Unions: Colombia trade deal stinks

The AFL-CIO described as “deeply disappointing and troubling” the announcement by the White House today that Colombia has successfully implemented key elements of the Labor Action Plan and that the U.S.-Colombia Free Trade Agreement will go into effect May 15.

The announcement came during the Summit of the Americas in Colombia, where President Obama has been meeting regional political and business leaders. “We regret that the administration has placed commercial interests above the interests of workers and their trade unions,” said Richard Trumka, president of the AFL-CIO.

Leaders of Colombian unions joined Trumka in blasting today’s announcement by the White House, declaring: “The underlying trade agreement perpetuates a destructive economic model that expands the rights and privileges of big business and multinational corporations at the expense of workers, consumers and the environment. The agreement uses a model that has historically benefitted a small minority of business interests, while leaving workers, families and communities behind.”

Under pressure from the labor movements in the U.S. and Colombia, the two countries agreed in Apr. 2011 on an Action Plan on Labor Rights designed to “protect internationally recognized labor tights, prevent violence against labor leaders, and prosecute the perpetrators of such violence” in Colombia.

Unions were never satisfied with the action plan itself, much less with the record on its implementation. Although the Action Plan included some measures that both the U.S. and Colombian labor movements have been demanding for years, unions said its scope was too limited in that it did nothing to resolve what they said were serious violations of union freedoms and human rights that had already taken place or that were currently happening.

24 Colombian trade union leaders were killed during last year alone, they noted and an AFL-CIO report released last fall found that the Action Plan “has failed to achieve improvements on the ground for Colombia’s working families.”

In their joint statement Trumka and the Colombian labor leasers, Luis Miguel Morantes and Tarcisio Mora Godoy said: “We have been monitoring the progress of the Action Plan and conclude that, although new laws and directives are in place. The government of Colombia has not yet demonstrated successful implementation.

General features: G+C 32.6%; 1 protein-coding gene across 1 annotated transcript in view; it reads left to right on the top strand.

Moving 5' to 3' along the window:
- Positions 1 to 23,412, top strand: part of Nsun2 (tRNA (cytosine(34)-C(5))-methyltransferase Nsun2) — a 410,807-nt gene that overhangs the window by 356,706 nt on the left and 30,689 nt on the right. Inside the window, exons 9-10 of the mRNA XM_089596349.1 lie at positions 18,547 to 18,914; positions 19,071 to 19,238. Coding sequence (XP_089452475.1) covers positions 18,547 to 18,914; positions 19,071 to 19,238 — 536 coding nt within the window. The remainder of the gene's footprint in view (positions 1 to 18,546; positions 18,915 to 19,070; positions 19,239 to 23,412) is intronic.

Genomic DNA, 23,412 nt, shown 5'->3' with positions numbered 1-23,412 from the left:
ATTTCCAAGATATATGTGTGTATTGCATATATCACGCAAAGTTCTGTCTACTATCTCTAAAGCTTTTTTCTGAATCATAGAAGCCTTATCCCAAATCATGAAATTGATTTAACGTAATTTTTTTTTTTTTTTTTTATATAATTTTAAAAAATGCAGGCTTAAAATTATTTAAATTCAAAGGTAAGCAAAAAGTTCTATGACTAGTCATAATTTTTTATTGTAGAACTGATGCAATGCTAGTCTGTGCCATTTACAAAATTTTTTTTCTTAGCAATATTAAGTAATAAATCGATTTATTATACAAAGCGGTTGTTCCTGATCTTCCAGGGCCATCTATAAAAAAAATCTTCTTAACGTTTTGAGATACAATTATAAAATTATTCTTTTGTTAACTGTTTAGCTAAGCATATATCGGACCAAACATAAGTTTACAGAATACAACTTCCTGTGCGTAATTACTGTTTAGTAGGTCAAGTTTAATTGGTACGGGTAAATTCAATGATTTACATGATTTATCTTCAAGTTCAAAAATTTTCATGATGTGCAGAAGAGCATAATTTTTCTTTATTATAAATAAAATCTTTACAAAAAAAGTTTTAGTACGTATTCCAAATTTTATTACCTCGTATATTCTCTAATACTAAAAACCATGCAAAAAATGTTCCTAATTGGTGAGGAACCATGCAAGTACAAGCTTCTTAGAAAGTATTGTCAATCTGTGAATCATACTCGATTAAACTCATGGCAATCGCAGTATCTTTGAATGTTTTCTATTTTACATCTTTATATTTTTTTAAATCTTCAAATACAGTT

“Workers across the whole economy continue to be forced into indirect employment relationships (a variety of contracting and sub-contracting schemes) – preventing them from exercising their rights to free association and collective bargaining.”

The joint statement blasts the government for its poor record on prosecuting criminal activity by employers;

“Nor has the government of Colombia compiled a successful record of criminal prosecutions of employers who illegally interfere with workers’ fundamental rights. Labor activists and other human rights defeneders remain subject to threats and violence, including murder, when they stand up to fight for their rights.”

Union leaders in both countries say that rather than implementing the trade agreement, leaders of both countries should be working to build a new trade model that creates jobs, boosts economic development and increases the standard of living in both countries;

“We must work together to delete the provisions that imperil worker rights and freedoms as well as public interest regulations,” the statement reads. “Instead, we should add provisions to ensure stronger worker protections, a healthy environment, safe food and production, and the ability to regulate financial and other markets to avoid crises like that of 2008.”

Photo: Obama shakes haands with Colombia’s president at a dinner at the Summit of the Americas.   Fernando Llano/AP



John Wojcik
John Wojcik

John Wojcik is Editor-in-Chief of People's World. He joined the staff as Labor Editor in May 2007 after working as a union meat cutter in northern New Jersey. There, he served as a shop steward and a member of a UFCW contract negotiating committee. In the 1970s and '80s, he was a political action reporter for the Daily World, this newspaper's predecessor, and was active in electoral politics in Brooklyn, New York.